We have two filter kernels to choose from, Lanczos and Catmull-Rom. Catmull-Rom is our favorite. While it is an interpolation filter, by design, we stretch it to make it work as a low pass filter. With Lanczos we allow you to specify the number of lobes. We found that more than two lobes introduces ringing (a ring per addional lobe) on sharp edges, so we prefer two lobes, which is virtually identical to Catmull-Rom. When you see Lanczos2 and Lanczos3, it usually means number of lobes. I know several people seem to like Lanczos3.

Quote:
How much more processing power does linear light require compared to standard gamma corrected resizing?
A lot more processing! The big performance hit is the conversion too and from linear light because it is a power function. I have attached an xls to convert between video levels, percent (gamma corrected) and linear percent. If you look at any of the linear cell's, you will see the linearize function.

 

LevelConversion.zip 5.625k . file
post #24 of 212
Thread Starter 
AVIA, and other test discs, contain patterns that allow you to visually determine the gamma of the display. The patterns usually consist of single pixel black and white lines with a specific color gray background. These patterns only work if there is no image resizing being done, unless you are resizing in linear light!
post #25 of 212
Quote:
Originally Posted by sspears View Post

We have two filter kernels to choose from, Lanczos and Catmull-Rom. Catmull-Rom is our favorite. While it is an interpolation filter, by design, we stretch it to make it work as a low pass filter. With Lanczos we allow you to specify the number of lobes. We found that more than two lobes introduces ringing (a ring per addional lobe) on sharp edges, so we prefer two lobes, which is virtually identical to Catmull-Rom. When you see Lanczos2 and Lanczos3, it usually means number of lobes. I know several people seem to like Lanczos3.


A lot more processing! The big performance hit is the conversion too and from linear light because it is a power function. I have attached an xls to convert between video levels, percent (gamma corrected) and linear percent. If you look at any of the linear cell's, you will see the linearize function.

Thank you, interesting indeed.

Personally I have always favored Lanczos3 - although I agree slight ringing becomes visible - with Lanczos4 and up it becomes way too distracting IMO.

What's your personal take on supersampling/oversampling? In my experience it can be a quite useful concept to apply certain filter (eg. DNR, sharpening) not in native source or output resolution, but in one much higher than that (multiples). Although it may sound unintuitive to add an additional resizing step.

Do you expect SO, Gennum and/or ABT to use linear processing in one of their upcoming generations anytime soon?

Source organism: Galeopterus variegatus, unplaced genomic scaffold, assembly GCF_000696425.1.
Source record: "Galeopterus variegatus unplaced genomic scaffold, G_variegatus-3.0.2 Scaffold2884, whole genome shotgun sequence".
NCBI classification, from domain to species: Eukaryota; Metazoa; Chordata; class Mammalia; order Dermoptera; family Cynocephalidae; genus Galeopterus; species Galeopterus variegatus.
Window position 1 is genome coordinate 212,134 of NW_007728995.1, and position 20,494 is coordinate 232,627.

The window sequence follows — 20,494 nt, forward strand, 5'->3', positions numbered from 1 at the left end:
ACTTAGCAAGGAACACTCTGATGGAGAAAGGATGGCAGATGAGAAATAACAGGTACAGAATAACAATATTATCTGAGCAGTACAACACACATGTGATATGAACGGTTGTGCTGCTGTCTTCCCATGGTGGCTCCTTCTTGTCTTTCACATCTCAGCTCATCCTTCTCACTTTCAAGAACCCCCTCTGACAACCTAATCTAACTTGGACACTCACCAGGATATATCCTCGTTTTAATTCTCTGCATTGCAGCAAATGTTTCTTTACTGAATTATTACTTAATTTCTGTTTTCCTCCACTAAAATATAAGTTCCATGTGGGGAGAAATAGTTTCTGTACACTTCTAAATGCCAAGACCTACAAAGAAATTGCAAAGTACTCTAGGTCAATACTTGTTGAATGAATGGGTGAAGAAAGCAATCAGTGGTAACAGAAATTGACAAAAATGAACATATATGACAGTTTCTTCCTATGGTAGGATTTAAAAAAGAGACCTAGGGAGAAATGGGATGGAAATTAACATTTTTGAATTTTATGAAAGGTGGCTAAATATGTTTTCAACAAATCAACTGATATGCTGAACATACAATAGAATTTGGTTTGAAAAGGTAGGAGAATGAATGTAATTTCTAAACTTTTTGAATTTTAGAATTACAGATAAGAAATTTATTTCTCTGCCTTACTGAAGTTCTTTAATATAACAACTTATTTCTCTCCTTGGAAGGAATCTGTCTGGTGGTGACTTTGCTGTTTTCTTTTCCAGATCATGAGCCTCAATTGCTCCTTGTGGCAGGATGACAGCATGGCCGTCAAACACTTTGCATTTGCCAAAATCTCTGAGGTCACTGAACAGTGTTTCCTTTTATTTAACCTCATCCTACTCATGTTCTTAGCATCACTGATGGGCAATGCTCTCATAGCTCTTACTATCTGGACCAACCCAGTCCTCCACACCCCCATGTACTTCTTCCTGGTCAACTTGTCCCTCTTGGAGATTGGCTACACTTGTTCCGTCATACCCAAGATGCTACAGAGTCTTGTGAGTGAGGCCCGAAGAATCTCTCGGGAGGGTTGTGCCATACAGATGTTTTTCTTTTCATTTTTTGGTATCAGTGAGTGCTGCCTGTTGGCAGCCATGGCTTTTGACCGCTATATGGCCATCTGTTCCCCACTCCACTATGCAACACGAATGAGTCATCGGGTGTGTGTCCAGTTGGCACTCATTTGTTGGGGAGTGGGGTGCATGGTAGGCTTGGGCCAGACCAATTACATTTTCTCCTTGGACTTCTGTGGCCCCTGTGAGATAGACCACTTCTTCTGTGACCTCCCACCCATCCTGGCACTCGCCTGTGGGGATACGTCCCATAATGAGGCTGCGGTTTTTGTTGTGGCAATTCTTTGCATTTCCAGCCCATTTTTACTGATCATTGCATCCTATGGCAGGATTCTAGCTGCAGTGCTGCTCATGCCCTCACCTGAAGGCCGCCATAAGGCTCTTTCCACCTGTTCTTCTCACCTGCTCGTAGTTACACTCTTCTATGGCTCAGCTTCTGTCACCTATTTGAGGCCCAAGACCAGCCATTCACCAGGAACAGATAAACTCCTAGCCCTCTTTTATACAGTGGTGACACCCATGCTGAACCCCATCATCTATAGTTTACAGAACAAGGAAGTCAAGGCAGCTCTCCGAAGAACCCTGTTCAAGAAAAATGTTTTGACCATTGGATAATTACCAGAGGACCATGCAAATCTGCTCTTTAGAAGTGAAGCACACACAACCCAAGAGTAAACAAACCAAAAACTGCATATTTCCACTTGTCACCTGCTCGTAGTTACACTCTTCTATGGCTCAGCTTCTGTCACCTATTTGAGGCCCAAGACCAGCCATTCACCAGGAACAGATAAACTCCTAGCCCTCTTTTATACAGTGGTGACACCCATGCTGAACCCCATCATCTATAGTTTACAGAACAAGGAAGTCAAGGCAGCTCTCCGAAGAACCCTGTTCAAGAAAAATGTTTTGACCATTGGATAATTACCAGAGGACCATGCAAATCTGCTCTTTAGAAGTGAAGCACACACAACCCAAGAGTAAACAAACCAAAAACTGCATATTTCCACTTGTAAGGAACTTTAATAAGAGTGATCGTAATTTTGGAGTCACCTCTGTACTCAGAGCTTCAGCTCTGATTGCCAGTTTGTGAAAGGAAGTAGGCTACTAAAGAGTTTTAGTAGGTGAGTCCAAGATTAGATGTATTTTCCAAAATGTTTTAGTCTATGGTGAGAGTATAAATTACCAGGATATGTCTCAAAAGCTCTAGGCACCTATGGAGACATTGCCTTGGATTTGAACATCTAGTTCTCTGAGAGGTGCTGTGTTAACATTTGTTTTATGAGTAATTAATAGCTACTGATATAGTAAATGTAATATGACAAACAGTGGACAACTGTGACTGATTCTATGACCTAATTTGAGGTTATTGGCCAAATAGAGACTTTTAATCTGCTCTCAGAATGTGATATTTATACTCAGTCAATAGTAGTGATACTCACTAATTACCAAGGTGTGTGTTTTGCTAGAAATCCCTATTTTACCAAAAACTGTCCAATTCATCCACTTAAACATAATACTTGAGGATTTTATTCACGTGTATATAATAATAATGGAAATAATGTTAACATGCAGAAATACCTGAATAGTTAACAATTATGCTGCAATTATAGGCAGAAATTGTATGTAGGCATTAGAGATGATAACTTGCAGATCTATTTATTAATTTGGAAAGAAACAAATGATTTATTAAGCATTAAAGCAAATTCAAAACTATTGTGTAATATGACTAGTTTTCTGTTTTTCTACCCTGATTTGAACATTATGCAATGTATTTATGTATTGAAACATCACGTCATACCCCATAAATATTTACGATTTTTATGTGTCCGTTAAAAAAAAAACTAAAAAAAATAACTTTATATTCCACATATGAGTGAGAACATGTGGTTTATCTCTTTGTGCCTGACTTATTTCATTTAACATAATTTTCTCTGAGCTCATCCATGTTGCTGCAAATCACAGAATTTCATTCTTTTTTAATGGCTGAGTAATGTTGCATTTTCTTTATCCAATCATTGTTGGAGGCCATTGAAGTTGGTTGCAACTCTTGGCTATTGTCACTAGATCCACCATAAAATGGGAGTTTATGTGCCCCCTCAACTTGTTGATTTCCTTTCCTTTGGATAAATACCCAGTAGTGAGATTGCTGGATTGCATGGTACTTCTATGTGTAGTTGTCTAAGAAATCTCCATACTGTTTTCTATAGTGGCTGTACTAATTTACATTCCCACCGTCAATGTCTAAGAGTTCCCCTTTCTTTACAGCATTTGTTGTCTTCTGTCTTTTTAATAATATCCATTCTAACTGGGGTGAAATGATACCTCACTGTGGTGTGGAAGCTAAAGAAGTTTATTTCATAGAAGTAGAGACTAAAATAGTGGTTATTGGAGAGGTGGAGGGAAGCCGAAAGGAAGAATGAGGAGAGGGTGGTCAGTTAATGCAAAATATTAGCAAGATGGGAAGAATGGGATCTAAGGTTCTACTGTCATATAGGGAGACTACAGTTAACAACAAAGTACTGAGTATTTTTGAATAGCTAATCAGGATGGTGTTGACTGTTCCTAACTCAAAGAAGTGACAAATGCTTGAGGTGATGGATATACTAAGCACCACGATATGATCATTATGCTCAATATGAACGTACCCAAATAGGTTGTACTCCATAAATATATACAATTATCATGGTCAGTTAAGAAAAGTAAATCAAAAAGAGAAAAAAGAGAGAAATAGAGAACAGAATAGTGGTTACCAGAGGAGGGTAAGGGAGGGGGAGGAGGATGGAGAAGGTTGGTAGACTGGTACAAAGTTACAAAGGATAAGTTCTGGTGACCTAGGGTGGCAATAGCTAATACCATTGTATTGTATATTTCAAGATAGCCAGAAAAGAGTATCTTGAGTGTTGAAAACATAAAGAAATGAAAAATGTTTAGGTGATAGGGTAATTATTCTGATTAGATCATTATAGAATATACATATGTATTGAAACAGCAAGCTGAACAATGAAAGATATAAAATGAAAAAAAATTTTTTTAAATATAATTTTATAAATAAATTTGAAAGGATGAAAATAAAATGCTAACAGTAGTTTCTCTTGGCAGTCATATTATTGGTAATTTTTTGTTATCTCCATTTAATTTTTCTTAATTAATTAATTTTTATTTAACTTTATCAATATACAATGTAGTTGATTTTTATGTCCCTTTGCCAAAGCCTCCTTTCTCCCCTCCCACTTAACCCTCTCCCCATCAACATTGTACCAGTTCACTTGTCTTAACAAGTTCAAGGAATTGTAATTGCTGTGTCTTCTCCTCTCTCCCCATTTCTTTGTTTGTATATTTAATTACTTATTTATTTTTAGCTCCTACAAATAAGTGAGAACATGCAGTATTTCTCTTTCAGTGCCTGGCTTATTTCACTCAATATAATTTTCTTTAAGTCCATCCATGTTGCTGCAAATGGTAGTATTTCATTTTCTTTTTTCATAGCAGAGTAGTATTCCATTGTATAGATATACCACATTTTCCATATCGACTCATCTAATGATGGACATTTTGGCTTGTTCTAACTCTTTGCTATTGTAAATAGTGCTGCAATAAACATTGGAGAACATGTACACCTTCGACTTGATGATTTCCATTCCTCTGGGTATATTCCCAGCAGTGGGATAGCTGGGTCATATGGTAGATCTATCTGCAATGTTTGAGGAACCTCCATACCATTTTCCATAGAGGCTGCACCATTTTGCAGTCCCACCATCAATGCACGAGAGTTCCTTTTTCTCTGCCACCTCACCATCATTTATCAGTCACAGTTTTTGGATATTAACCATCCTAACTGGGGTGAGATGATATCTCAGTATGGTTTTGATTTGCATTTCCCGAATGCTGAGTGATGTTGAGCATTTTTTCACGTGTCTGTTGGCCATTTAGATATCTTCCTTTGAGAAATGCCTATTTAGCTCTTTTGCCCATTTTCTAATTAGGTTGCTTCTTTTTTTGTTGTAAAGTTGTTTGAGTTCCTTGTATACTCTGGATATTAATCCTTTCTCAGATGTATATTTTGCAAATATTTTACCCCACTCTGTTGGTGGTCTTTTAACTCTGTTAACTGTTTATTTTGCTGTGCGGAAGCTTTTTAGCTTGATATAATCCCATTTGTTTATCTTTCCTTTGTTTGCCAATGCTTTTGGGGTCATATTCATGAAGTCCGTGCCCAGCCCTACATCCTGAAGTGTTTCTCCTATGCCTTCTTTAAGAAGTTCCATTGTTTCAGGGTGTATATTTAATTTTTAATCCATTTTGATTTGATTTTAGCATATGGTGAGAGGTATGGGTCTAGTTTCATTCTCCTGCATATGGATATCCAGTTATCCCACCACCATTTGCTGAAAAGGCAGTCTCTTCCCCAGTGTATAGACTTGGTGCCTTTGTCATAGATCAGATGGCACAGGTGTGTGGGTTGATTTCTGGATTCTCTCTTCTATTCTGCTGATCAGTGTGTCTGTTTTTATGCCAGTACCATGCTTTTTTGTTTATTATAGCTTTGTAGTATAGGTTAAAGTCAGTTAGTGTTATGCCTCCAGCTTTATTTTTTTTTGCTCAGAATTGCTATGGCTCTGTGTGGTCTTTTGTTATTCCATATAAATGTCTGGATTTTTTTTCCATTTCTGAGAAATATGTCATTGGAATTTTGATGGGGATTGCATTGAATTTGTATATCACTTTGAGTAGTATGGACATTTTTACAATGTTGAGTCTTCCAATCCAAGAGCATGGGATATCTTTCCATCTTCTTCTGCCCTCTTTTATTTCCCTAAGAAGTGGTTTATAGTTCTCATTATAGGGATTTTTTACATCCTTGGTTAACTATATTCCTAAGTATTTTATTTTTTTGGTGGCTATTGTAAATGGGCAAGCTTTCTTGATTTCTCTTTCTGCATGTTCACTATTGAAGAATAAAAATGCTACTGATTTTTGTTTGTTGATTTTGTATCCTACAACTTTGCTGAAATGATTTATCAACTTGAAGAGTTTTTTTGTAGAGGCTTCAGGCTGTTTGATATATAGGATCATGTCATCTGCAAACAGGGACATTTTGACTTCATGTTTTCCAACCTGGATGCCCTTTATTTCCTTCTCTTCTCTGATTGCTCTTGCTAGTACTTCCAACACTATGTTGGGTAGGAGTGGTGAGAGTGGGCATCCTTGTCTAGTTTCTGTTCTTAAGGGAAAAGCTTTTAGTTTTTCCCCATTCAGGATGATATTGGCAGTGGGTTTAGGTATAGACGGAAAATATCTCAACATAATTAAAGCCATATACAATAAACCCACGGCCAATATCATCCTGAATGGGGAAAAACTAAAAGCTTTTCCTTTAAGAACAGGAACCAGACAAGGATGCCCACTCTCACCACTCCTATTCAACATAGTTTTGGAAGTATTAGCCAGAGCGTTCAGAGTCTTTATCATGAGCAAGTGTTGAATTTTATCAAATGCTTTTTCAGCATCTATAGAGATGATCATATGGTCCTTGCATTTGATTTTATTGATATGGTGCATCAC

post #26 of 212
Stacey, this is a great thread. Thanks for the examples.

You brewing up anything specific for de-bayering and then down rezi'ng 4K RAW (as opposed to RGB) data in to the 1080p 4:2:0 for HD media use?

You know... in case you happen to end up with some 4K source any time soon.
post #27 of 212
Interesting how much difference there can be with conversion of the source.

And now when we have 4K sources more and more, this is getting very important.
post #28 of 212
Thread Starter 
Steve,

I believe there is always a better way to debayer. One just needs direct access to the RAW bits. e.g. The Cineform SDK allows you to plug-in your own debayer algorithm.

TheLion,

I believe that once you start processing a source, you should stay in the highest quality format until you are done. I would not necessarily resize an image just to perform NR or sharpenss, but I would do it at a higher bitdepth, like 32-bit float. If I am resizing, then I would probably perform that operation before NR or sharpness.
post #29 of 212
Quote:
Originally Posted by sspears View Post

Steve,

I believe there is always a better way to debayer. One just needs direct access to the RAW bits. e.g. The Cineform SDK allows you to plug-in your own debayer algorithm.

TheLion,

I believe that once you start processing a source, you should stay in the highest quality format until you are done. I would not necessarily resize an image just to perform NR or sharpenss, but I would do it at a higher bitdepth, like 32-bit float. If I am resizing, then I would probably perform that operation before NR or sharpness.

Stacy -

I was wondering abut bayer patterns the other day. It seemed to me that RGB (but not YUV) type bayer patterns might need the green filtered down to only the resolutions of the red and blue components to avoid (mild) chroma shift artifacts. Is that true, or a known problem?

- Tom
post #30 of 212
sspears, why is it better to do NR after resizing?